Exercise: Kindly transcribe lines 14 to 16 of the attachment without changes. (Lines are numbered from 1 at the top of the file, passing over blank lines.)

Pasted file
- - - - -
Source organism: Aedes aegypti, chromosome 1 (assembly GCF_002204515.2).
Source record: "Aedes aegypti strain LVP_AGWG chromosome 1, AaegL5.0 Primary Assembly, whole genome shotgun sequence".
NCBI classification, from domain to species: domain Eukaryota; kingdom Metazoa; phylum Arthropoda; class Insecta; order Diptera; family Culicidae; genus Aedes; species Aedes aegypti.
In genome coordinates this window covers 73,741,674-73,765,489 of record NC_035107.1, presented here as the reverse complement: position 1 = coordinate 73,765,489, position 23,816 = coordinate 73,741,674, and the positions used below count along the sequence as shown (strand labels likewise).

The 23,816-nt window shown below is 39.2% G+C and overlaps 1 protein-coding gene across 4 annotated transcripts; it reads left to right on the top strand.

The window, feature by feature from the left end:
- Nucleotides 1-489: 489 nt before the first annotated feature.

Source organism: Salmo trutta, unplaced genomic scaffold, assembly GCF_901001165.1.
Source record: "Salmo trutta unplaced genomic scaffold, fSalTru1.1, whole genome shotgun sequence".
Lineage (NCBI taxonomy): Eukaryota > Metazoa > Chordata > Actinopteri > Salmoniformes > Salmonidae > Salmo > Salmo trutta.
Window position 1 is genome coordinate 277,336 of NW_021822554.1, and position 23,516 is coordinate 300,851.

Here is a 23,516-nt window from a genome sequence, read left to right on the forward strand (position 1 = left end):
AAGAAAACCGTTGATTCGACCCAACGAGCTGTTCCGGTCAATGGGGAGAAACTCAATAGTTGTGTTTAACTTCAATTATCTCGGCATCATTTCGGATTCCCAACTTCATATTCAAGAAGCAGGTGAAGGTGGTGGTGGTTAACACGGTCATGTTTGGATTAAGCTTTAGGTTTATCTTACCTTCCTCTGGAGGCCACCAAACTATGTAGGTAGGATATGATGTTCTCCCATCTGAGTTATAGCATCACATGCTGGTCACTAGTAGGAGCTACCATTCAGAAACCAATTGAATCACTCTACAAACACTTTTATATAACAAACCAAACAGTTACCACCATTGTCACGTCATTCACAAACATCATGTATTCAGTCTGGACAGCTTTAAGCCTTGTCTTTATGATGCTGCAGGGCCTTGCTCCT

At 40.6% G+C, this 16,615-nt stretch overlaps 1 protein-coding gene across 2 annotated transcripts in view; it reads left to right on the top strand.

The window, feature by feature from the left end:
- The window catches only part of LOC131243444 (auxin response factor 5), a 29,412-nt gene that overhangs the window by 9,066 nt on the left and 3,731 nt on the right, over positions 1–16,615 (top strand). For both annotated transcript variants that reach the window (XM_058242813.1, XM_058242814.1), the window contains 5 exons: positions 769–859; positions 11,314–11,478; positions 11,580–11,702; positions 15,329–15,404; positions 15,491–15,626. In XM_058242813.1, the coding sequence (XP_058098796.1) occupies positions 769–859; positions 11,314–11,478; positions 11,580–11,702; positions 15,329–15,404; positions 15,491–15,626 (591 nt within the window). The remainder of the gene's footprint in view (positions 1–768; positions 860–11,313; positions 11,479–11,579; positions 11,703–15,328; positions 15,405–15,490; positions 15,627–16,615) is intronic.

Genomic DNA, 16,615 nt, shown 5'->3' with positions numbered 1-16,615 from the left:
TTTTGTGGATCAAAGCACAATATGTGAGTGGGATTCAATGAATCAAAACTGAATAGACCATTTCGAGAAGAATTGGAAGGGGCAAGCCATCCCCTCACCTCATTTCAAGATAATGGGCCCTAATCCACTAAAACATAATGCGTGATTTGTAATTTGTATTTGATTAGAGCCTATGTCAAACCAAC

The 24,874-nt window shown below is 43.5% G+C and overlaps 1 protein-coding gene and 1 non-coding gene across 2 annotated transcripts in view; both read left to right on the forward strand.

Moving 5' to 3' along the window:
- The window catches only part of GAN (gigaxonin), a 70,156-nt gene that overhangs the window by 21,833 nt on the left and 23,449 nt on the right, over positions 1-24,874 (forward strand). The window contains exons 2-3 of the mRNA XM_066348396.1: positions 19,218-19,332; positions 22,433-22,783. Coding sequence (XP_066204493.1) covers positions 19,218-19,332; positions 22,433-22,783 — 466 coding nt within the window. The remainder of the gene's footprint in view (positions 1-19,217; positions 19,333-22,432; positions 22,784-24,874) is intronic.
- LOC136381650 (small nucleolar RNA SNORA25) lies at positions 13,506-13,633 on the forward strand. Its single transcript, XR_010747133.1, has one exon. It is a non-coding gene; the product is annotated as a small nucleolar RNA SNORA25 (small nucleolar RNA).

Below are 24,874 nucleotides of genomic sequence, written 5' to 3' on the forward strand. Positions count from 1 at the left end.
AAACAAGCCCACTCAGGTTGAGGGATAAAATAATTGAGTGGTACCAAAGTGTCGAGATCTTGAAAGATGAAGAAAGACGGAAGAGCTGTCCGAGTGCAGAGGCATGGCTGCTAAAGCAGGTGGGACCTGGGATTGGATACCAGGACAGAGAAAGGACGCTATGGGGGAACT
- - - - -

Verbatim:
At 40.6% G+C, this 16,615-nt stretch overlaps 1 protein-coding gene across 2 annotated transcripts in view; it reads left to right on the top strand.

The window, feature by feature from the left end:
- The window catches only part of LOC131243444 (auxin response factor 5), a 29,412-nt gene that overhangs the window by 9,066 nt on the left and 3,731 nt on the right, over positions 1–16,615 (top strand). For both annotated transcript variants that reach the window (XM_058242813.1, XM_058242814.1), the window contains 5 exons: positions 769–859; positions 11,314–11,478; positions 11,580–11,702; positions 15,329–15,404; positions 15,491–15,626. In XM_058242813.1, the coding sequence (XP_058098796.1) occupies positions 769–859; positions 11,314–11,478; positions 11,580–11,702; positions 15,329–15,404; positions 15,491–15,626 (591 nt within the window). The remainder of the gene's footprint in view (positions 1–768; positions 860–11,313; positions 11,479–11,579; positions 11,703–15,328; positions 15,405–15,490; positions 15,627–16,615) is intronic.